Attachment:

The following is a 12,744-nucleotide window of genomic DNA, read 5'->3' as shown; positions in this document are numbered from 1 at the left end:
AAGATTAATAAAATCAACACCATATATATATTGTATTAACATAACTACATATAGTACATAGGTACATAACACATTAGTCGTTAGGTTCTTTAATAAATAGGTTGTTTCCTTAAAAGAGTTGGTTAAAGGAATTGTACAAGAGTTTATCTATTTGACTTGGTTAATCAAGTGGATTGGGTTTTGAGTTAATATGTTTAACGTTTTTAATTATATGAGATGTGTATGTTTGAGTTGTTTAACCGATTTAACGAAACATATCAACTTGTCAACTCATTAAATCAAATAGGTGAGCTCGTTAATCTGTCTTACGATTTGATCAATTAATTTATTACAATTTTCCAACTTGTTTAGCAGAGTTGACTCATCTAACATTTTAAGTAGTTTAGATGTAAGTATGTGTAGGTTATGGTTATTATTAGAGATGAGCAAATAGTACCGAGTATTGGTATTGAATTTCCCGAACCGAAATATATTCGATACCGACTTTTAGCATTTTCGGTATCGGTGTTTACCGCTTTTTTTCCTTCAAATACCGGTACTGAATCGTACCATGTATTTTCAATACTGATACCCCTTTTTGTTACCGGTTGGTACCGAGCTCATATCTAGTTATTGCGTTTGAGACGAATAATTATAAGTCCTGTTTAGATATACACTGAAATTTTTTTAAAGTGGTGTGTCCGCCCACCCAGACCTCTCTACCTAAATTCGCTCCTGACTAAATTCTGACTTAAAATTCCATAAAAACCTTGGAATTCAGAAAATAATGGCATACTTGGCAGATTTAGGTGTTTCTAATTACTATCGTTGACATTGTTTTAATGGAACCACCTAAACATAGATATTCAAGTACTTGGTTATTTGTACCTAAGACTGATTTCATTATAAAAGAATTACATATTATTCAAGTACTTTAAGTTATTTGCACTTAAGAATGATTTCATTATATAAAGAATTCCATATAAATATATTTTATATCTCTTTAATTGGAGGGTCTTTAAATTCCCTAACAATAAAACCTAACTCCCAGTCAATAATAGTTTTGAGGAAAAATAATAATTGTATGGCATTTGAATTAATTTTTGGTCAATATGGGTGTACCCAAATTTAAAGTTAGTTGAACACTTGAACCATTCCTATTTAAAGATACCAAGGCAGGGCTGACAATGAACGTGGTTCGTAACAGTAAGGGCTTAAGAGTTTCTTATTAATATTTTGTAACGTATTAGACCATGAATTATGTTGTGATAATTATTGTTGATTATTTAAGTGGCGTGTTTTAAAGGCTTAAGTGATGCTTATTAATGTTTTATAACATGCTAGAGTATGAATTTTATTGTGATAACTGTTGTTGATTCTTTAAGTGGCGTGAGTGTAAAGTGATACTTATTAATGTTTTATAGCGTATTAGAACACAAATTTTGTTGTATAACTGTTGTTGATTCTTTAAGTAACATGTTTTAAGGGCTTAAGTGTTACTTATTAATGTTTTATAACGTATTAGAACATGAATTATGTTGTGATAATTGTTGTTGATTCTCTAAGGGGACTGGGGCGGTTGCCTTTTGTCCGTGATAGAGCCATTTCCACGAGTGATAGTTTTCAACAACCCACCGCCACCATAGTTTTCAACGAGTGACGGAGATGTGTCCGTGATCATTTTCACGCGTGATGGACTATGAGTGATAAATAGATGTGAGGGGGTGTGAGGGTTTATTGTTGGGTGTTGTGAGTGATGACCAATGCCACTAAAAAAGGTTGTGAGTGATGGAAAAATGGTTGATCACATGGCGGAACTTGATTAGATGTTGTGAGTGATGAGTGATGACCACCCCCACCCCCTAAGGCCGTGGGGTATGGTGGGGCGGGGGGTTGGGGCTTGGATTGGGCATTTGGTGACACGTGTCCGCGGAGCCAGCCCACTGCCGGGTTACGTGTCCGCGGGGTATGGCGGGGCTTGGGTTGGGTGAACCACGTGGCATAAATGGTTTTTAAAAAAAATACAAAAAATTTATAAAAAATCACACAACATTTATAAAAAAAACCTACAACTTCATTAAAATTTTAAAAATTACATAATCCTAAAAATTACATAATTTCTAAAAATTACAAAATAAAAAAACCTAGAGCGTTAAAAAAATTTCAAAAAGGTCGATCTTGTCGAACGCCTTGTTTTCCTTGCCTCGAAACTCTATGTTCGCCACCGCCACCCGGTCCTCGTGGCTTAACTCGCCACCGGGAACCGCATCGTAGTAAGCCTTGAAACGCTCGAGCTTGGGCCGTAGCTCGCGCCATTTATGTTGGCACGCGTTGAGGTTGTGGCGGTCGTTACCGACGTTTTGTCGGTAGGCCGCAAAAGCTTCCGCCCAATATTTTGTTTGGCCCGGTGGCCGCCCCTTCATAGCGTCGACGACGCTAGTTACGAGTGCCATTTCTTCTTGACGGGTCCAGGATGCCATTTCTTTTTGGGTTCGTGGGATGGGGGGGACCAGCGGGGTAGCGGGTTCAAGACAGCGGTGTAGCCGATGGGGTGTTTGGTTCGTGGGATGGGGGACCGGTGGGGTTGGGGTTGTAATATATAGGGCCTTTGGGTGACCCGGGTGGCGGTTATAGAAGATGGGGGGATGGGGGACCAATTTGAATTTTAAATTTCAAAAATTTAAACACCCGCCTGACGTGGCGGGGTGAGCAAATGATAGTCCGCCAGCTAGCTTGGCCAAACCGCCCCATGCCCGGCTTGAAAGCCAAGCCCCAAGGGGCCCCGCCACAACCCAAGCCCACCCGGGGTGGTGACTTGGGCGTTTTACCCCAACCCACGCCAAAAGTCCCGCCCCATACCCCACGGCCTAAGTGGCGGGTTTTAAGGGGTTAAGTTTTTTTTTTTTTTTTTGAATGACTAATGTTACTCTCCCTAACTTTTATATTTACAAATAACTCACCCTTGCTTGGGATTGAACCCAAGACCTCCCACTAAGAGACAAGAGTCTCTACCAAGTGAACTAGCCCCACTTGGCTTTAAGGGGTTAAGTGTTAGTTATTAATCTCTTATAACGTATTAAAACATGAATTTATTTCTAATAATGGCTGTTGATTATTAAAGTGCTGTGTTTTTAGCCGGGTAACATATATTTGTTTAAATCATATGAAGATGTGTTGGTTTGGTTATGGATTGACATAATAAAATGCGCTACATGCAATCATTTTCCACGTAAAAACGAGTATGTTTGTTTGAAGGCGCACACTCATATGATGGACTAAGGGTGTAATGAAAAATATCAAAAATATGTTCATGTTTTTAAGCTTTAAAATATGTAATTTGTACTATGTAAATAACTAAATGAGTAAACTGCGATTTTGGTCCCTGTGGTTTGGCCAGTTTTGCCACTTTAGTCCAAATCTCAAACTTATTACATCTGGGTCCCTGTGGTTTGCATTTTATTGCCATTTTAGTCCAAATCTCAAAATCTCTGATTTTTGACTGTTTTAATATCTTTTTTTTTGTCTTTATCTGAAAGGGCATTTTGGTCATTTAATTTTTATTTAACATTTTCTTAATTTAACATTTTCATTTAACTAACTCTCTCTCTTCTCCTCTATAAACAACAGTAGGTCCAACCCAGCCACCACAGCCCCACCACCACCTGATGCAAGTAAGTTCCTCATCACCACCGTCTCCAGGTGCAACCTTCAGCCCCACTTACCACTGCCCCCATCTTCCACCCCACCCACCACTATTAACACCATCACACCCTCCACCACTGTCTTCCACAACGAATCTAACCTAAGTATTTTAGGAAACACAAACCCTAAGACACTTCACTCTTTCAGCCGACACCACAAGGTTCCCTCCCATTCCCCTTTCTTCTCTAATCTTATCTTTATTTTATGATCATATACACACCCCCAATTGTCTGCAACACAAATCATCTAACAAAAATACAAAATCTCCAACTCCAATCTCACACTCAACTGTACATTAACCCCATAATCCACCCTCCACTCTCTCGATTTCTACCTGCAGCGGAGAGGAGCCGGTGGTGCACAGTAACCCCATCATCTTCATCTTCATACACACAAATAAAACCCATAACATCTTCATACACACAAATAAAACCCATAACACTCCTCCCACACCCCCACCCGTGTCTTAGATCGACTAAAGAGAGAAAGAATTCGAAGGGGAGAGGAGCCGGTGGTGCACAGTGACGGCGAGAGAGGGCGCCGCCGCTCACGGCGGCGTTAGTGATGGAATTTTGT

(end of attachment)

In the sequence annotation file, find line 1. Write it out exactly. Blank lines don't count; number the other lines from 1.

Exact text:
The following is a 12,744-nucleotide window of genomic DNA, read 5'->3' as shown; positions in this document are numbered from 1 at the left end: